This is a spoiler-free review of the first five episodes of Feud.
Feud creator Ryan Murphy is one of the most reliable and reliably confusing individuals in the TV industry.
There’s no doubt he has both talent and vision. His series Nip/Tuck along with Shawn Ryan’s The Shield helped put FX on the map as a serious destination for dramatic storytellers and outside-the-box thinkers. The debut season of his American Crime Story anthology The People vs. O.J. Simpson was mind-bendingly, transcendently good. But then there are the Glees, which became an excruciating parody of itself…oh, about three episodes in. And the American Horror Storys which are…I don’t know, man. Just weird.
Aside from his successes and failures (though it’s worth mentioning that even what we would classify as creative “failures” are overwhelming popular successes. And failure is a bit harsh of a word too), however, Murphy is truly doing the Lord’s work for television as an artistic medium. His penchant for anthology series that run however many episodes they want to and his cache to get them made is fundamentally changing TV for the better. Every time you watch a prestige drama that runs for eight to ten episodes instead of 22-24, thank Ryan Murphy.
Feud is another entrant into the Murphy anthology universe following the lead of American Horror Story, Scream Queens and American Crime Story. The first season, Bette and Joan, retells the Hollywood legend of aging movie star actresses Joan Crawford (played by Jessica Lange here) and Bette Davis (Susan Sarandon) as they clash on and off the set of their 1962 comeback film What Ever Happened to Baby Jane?
The series is simultaneously a tender love letter to unspoken heroes and victims of old-timey Hollywood misogyny and a furious feminist fist to the face.
It’s also good.
That right there is the real story of Feud: Bette and Joan. Murphy has proven himself to be capable of crafting both wonderful, generation-defining art and disposable genre garbage-adjacent nonsense. Feud: Bette and Joan, however, is good. Just merely good.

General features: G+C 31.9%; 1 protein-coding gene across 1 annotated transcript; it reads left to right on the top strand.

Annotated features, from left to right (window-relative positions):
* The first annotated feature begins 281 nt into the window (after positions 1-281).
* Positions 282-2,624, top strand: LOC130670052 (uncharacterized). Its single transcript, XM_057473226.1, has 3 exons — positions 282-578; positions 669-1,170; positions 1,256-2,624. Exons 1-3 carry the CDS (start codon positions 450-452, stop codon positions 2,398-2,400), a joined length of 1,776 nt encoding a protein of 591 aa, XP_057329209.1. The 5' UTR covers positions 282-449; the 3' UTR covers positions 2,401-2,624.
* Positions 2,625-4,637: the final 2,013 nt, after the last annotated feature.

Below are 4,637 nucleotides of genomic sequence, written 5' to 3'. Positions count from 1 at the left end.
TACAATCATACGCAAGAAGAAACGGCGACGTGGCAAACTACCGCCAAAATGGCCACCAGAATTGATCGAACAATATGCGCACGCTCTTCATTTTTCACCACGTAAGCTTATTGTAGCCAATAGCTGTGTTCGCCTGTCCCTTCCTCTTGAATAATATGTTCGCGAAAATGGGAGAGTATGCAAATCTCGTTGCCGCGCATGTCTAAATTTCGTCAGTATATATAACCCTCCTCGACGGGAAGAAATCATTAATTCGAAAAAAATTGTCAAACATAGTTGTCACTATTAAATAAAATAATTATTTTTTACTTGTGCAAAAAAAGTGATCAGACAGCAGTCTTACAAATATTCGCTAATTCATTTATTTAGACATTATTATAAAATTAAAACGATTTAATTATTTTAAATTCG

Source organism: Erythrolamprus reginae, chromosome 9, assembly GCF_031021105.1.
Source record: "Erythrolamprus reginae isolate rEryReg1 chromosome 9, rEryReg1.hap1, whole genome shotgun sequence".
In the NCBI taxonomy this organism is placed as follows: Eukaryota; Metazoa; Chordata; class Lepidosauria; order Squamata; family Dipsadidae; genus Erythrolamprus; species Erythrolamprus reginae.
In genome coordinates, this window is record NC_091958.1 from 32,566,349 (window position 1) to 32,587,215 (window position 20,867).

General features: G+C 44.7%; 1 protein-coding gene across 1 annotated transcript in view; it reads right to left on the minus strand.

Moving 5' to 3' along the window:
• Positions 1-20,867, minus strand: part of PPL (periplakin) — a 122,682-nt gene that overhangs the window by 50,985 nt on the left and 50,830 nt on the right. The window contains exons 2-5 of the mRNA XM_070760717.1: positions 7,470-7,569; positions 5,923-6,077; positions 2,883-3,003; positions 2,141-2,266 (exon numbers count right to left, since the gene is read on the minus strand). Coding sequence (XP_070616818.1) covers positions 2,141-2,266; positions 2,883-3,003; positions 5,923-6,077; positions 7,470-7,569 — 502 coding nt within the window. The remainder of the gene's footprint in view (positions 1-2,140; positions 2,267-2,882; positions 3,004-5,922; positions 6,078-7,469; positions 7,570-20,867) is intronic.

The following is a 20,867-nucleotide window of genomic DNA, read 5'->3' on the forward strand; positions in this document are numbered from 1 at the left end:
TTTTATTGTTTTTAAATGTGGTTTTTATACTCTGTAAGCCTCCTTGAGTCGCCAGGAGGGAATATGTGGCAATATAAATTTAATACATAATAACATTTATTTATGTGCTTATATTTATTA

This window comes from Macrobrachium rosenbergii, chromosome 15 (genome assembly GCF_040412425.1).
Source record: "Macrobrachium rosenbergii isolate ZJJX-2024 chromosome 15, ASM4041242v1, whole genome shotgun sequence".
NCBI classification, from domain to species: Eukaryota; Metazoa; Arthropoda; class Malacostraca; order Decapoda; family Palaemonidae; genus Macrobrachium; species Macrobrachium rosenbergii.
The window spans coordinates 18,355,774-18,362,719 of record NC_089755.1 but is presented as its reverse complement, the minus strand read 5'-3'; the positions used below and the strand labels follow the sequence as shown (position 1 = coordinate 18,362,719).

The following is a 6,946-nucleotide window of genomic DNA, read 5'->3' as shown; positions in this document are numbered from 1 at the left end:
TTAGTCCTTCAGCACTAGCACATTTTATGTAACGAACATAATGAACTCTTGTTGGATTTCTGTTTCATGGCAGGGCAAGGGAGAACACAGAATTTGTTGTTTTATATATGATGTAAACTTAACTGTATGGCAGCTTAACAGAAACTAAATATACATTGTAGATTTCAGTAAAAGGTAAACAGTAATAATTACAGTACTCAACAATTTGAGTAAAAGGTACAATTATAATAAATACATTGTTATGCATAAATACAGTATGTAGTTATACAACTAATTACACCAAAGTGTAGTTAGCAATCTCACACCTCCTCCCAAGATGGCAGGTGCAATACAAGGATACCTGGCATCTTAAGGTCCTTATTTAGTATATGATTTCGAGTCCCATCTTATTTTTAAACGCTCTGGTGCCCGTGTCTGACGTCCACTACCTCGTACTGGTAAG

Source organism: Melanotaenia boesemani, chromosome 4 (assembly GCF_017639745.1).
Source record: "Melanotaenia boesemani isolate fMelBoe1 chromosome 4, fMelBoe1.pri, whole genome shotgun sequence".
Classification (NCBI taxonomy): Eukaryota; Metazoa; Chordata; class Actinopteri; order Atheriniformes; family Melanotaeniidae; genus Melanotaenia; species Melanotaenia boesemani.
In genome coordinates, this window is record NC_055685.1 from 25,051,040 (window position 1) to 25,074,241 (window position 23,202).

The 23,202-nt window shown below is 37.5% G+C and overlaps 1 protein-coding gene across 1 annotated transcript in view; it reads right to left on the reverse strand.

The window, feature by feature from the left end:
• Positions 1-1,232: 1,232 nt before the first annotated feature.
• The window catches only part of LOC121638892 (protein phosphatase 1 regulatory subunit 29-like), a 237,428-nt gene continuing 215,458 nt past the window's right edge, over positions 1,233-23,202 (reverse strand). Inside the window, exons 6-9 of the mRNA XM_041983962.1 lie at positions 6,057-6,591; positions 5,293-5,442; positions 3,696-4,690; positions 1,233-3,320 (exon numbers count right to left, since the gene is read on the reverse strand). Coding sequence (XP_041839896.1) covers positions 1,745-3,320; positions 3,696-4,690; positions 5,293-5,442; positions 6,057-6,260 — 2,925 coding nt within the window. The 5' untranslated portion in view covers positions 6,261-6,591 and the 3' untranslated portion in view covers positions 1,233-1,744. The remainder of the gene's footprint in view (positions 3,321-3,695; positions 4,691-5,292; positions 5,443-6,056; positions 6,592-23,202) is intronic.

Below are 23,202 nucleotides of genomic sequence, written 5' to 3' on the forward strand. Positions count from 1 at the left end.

I don’t intend that to be a slight to the show or a rave in its favor. It’s just the most economical and accurate way that Feud can be described. It’s a good show. And that might make it Murphy’s most unexpected and welcome achievements yet.
Naturally, the “goodness” begins with the leads. Hell, they’re great. Jessica Lange’s late-career modest Murphy-driven career renaissance continues in her role as Joan Crawford. The majority of the pilot focuses on the beginning of events from her perspective. It’s a smart move narratively to give the audience one protagonist to latch onto before the “second” one enters the action and Lange really spreads out into the character and creates a believably fragile and furious Hollywood creation.
Joan is a bit long in the tooth and looking for a comeback vehicle. After getting completely shut out from the rest of Hollywood she fishes out a script for herself in the guise of a B-movie thriller book and an old director friend to make it. To get the movie made, however, and to ensure its Oscar chances she’ll need to bring in another star.